Some things that rarely make it into US newspapers are considered more serious in Europe. Large-scale destruction of food, crops, livestock or arable land is one of the topics that really sets the French off, no matter what their political leanings. It’s an offense they’ve considered beyond the pale ever since Henry V invaded Normandy and Aquitaine in the 1400s. His officers and gentlemen destroyed crops and livestock wherever they went, siege or no, to the point that even their Burgundian allies wouldn’t forgive or forget.
Hence Le Figaro’s detailed account today of Moscow’s latest reaction to European and US sanctions for its invasion of Ukraine last year:
The French newspaper reports that Russia’s agricultural agency has stopped merely confiscating and returning embargoed out-of-country produce to its country of origin and as of today is now destroying it outright within Russia, either at the borders with Belarus and Ukraine, or seizing it from store shelves. Tons of tomatoes, nectarines, peaches, and other produce, meats and cheeses from Poland and western European countries that have participated in sanctions against Russia are being crushed and dug under with farm equipment or else incinerated at a plant near St. Petersburg.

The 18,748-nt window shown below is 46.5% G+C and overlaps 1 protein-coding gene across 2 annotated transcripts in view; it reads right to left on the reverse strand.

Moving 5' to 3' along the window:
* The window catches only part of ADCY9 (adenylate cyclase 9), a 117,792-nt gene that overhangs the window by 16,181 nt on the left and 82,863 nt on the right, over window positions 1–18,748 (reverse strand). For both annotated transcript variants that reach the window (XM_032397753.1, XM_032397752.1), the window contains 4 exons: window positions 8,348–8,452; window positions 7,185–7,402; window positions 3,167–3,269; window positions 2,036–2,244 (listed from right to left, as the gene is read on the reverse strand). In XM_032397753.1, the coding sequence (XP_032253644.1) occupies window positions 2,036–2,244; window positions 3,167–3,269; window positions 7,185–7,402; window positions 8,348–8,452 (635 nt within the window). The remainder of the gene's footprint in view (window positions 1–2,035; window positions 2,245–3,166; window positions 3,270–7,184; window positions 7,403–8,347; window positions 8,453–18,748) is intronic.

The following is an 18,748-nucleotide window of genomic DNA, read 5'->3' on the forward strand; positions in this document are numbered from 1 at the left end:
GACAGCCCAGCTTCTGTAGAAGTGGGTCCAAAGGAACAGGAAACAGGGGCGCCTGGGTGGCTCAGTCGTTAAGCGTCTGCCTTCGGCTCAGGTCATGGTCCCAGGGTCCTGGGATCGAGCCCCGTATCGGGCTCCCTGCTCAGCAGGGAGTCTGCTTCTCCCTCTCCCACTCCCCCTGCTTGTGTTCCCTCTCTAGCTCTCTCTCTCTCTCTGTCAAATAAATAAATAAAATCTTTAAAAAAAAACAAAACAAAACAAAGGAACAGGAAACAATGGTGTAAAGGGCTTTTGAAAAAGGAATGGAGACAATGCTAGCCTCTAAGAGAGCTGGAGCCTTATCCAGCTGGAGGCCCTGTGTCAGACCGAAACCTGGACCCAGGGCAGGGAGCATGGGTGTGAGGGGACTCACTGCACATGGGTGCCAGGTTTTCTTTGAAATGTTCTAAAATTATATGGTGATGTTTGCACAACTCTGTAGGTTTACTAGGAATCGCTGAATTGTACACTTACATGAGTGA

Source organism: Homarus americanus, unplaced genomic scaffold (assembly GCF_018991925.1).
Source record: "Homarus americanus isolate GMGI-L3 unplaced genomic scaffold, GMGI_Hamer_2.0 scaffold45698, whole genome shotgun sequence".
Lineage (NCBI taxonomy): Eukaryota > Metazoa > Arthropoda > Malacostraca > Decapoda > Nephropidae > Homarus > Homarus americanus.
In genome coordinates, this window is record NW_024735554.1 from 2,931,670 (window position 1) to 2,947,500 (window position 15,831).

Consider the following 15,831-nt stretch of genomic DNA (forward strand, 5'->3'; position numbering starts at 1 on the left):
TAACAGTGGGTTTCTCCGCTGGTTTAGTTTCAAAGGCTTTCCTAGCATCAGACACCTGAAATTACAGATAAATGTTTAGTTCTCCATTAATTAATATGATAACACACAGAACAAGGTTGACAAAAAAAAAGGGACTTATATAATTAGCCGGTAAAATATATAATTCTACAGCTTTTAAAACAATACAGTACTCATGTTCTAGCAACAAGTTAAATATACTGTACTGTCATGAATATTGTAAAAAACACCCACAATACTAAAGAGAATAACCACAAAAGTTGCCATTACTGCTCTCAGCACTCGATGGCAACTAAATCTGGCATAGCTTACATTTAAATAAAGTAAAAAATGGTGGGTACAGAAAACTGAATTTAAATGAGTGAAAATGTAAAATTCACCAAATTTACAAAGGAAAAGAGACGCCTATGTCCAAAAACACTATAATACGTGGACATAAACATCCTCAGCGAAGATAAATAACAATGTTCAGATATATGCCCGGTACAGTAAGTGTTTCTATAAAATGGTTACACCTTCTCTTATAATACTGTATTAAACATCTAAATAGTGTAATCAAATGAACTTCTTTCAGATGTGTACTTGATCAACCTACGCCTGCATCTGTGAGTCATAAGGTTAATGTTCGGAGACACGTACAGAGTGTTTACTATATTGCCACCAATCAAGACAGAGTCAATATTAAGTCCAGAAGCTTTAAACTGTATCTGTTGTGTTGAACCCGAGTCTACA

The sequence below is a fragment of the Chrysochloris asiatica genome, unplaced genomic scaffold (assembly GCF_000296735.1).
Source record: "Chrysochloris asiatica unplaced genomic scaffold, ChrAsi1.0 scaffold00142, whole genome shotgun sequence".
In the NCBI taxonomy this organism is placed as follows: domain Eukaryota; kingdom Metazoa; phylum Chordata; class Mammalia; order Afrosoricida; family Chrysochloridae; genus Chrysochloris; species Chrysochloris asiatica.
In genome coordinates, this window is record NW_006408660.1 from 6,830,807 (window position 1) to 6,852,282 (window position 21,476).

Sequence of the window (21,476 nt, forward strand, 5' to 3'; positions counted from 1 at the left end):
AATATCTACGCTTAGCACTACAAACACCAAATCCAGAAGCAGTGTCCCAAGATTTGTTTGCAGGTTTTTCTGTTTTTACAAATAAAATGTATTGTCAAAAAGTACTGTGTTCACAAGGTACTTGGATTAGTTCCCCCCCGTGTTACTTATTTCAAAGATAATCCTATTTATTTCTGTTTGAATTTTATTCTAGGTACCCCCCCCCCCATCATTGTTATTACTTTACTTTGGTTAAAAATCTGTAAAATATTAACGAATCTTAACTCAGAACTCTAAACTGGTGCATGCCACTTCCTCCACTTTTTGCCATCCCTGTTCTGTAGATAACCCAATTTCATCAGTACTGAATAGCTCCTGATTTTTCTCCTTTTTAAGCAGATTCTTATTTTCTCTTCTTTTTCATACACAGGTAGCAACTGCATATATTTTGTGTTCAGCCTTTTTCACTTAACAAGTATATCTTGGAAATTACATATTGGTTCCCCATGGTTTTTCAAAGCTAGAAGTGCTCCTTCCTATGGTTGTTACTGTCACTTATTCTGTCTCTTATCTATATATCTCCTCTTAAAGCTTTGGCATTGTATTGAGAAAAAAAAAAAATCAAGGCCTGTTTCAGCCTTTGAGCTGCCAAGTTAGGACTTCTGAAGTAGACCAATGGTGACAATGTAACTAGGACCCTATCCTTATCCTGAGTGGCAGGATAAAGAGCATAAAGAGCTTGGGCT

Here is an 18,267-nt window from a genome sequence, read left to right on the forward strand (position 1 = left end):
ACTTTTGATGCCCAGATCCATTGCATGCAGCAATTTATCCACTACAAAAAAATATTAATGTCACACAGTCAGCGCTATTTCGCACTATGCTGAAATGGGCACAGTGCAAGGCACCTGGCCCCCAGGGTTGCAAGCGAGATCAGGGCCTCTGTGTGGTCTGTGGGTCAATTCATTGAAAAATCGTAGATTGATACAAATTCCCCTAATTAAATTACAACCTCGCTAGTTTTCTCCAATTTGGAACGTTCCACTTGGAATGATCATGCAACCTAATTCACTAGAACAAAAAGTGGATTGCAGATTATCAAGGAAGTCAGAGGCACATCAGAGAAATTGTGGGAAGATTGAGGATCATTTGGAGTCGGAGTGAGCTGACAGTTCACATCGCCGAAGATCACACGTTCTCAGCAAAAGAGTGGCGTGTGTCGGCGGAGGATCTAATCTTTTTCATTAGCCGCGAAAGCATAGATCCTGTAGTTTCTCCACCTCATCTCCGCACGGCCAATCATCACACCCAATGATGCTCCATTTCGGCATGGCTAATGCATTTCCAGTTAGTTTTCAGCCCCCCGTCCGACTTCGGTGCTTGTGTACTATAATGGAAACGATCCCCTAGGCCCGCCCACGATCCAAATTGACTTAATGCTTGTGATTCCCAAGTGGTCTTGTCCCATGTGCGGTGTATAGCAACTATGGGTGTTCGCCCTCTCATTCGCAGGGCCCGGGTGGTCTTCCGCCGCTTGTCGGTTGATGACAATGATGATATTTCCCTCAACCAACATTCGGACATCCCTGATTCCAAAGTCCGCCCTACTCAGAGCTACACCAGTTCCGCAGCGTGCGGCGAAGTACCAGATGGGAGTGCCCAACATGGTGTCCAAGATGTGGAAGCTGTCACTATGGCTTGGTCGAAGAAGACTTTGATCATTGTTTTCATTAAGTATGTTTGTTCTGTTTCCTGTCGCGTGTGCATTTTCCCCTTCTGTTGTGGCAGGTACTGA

Given the likely hardship and isolation the Russian populace has experienced since Putin embarked on reseizing chunks of Ukrainian territory without admitting to it, you might think the best thing to do as a deterrent would be to seize the contraband and redistribute it evenly to the poorer citizens, and deny profits to the smuggler-importers. Grinding all that European-produced food under with tractors and the like may be a satisfying symbolic response for Putin, but it’s horribly wasteful and, as with the whole Ukraine project, not a benefit to the citizens at large.
According to the article, the head of the Russian agriculture service admitted that destroying all that food doesn’t look good on TV. The country’s public media, including Tass, are portraying it pretty negatively.
He hinted that the contraband is suspect in quality as well as in political origin–some of the cargoes had been deceptively labeled as coming from Turkey or the like, but had really been produced in places like Ireland. From what I can gather, the reporter at Le Figaro wasn’t too impressed with that argument, and it’s possible that the head of the agriculture service wasn’t too happy about being ordered to destroy the food either but couldn’t say so.
And from the frequency of individual foodstuff mentions in the article, I’d say the waste of tons of peaches, nectarines, tomatoes and carrots and meat might be the greater part of the injury, but to the French, the destruction of all that fromage under tractor wheels was the final insult.
The only thing I can think is, it’s a damn good thing it’s still summer, because if the government did that in the winter, or close to winter, the public reaction might quickly become something other than merely unhappy.